Are you someone who eats unconsciously? Do you pick bites off of other people’s plates? Pop goldfish and munch cheese sticks when your kids are eating their snack? Finish the large size popcorn at the movie theater by yourself? Do you eat food out of the pot while cooking?
Do you eat all day long and not even know you are eating?
Compulsive eating happens when we go unconscious. It’s the act of eating on automatic pilot. It’s the kind of eating that may feel good in the moment, but soon leads to feelings of discomfort, guilt, shame, or upset over not being in alignment with our true appetite and needs. It’s perfectly normal to overeat occasionally to the point of feeling full, or even beyond. We’ve all been there and experienced the discomfort of overdoing it. But eating compulsively differs in that we find ourselves eating when we’re not even hungry, and doing so on a regular basis.
Here at the Institute for the Psychology of Eating we believe that our experience with food is really an experience with ourselves.
If you are distracted and eating compulsively, consider the fact that your experience with food may be mirroring your life. What are you distracting yourself from? Where else in your life are you in a fog?
The good news is that there are certain steps you can begin to take to stop compulsive eating. Here are four tips to get you started:
Observe Your Eating Patterns
Take a look at how you eat throughout the day. Are you being careful to eat breakfast? Do you skip meals? Are you eating when you are hungry and stopping when you are full?
Settling into a consistent eating pattern is crucial for helping us make good food choices throughout the day. Eating at consistent times according to our hunger cues and finding foods that fuel us can reduce cravings and minimize compulsive eating.
When eating meals, include lean proteins, essential fats, complex carbs and fiber. Choose nutrient dense snacks such as fruit and raw nuts to fill you up. Use healthy fats when cooking, such as olive or coconut oil, to help curb cravings.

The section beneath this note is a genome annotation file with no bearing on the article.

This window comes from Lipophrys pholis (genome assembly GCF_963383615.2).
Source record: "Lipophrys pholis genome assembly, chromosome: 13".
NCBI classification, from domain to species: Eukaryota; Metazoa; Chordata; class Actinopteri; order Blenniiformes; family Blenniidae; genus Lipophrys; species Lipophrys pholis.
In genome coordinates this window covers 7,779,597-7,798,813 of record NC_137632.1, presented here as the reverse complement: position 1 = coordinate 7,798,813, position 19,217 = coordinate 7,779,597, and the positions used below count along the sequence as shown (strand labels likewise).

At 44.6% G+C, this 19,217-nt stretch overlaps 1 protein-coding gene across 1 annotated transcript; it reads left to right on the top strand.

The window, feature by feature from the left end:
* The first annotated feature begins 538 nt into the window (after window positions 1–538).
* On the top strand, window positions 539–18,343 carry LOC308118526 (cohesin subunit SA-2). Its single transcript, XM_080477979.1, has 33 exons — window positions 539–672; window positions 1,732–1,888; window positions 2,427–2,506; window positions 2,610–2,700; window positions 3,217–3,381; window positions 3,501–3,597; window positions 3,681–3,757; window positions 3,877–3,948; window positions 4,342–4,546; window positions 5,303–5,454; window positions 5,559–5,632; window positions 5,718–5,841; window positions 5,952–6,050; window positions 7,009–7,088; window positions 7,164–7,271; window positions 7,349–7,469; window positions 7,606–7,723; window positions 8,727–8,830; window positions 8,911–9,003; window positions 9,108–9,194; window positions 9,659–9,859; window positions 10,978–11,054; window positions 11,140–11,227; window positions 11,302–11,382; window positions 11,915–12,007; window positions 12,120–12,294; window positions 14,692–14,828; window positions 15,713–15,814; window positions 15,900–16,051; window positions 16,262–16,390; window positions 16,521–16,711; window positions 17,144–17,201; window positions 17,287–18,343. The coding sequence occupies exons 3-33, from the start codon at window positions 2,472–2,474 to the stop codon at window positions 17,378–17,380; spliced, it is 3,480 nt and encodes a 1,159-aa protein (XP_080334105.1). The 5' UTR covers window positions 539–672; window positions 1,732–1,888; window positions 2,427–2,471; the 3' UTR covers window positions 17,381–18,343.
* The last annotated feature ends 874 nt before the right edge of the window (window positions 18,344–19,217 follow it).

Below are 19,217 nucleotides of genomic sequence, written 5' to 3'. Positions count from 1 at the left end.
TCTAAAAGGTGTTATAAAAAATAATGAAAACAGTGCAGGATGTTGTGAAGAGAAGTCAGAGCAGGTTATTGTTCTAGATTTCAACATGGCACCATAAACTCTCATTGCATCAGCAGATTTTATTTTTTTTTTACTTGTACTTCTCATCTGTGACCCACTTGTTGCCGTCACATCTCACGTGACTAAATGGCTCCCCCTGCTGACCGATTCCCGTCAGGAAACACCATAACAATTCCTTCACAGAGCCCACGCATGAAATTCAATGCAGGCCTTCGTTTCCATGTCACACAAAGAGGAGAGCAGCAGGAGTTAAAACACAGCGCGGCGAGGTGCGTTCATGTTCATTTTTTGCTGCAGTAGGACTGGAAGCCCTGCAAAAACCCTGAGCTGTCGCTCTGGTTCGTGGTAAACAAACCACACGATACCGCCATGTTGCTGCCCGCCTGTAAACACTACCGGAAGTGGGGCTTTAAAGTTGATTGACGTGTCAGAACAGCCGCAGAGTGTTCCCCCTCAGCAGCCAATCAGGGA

Learning to eat meals and snacks at consistent times through the day will help you to feel confident that you have fueled yourself properly and additional grazing is unnecessary. If you find yourself reaching for food after establishing regular eating patterns, then it’s time to take a deeper look.
Ditch the Diet Mentality
A strong diet mentality is directly correlated with compulsive eating.
When we live with a diet mentality, we are setting ourselves up for frustration. Over 98% of all dieting efforts end in failure. With a diet mentality, we believe there is always another, better diet around the corner, and restricting food becomes a way of life.
The challenge is, when we consistently deprive ourselves of food, we invariably set ourselves up for overeating soon after. The body simply cannot be denied the nutrition that it needs, and so our appetite will naturally scream “hungry.” Resolve to let go of the diet mentality and begin connecting with your body to eat when you are hungry and stop when you are full. Putting food restriction behind you is a powerful tool in your toolkit to transform compulsive eating.
Connect With Your Thoughts
If you still find yourself compulsively eating after establishing regular eating patterns and leaving the diet mentality behind, then it’s to dig even deeper.
Perhaps we’re using food to distract ourselves from unwanted thoughts and stresses of the day? Or maybe there are feelings that we don’t want to feel?
The good news is, we can use compulsive eating as an opportunity to deepen our relationships with food, body and self. Each time you reach for food, ask yourself: What am I thinking right now? What am I feeling? Use a food-mood journal to track your food intake and your thoughts and feelings when you eat. Observe the journal over a few days for insights into how your thoughts and moods may be impacting your eating.
Pay particular attention to times when you are reaching for food shortly after eating a full meal. This is a great opportunity to learn wonderful information about yourself that will help you grow as an eater and as a person.
Often compulsive eating occurs when we are chronically stressed. We’re moving through life so quickly that we’re always eating too fast and in a rush. We are eating in our cars, at our desk while working, or on the run. One of the most powerful tools for stopping compulsive eating in its tracks is to slow down and be present with your food. Enjoy each bite and savor the taste. Slow down. Get out of your head. Celebrate. The simple act of being mindful and present will allow your brain to register that you have eaten and will help you find your natural and easy appetite.
Getting to the bottom of compulsive eating requires our attention. But a few minor changes can result in a whole new you.
So this week slow down, stay present with your food, and begin to think about you, the eater. Connect with the thoughts and the feelings that may be keeping you distracted. It is here that you will find the greatest opportunity for growth and a deepening of your relationship with food.
The Institute for the Psychology of Eating
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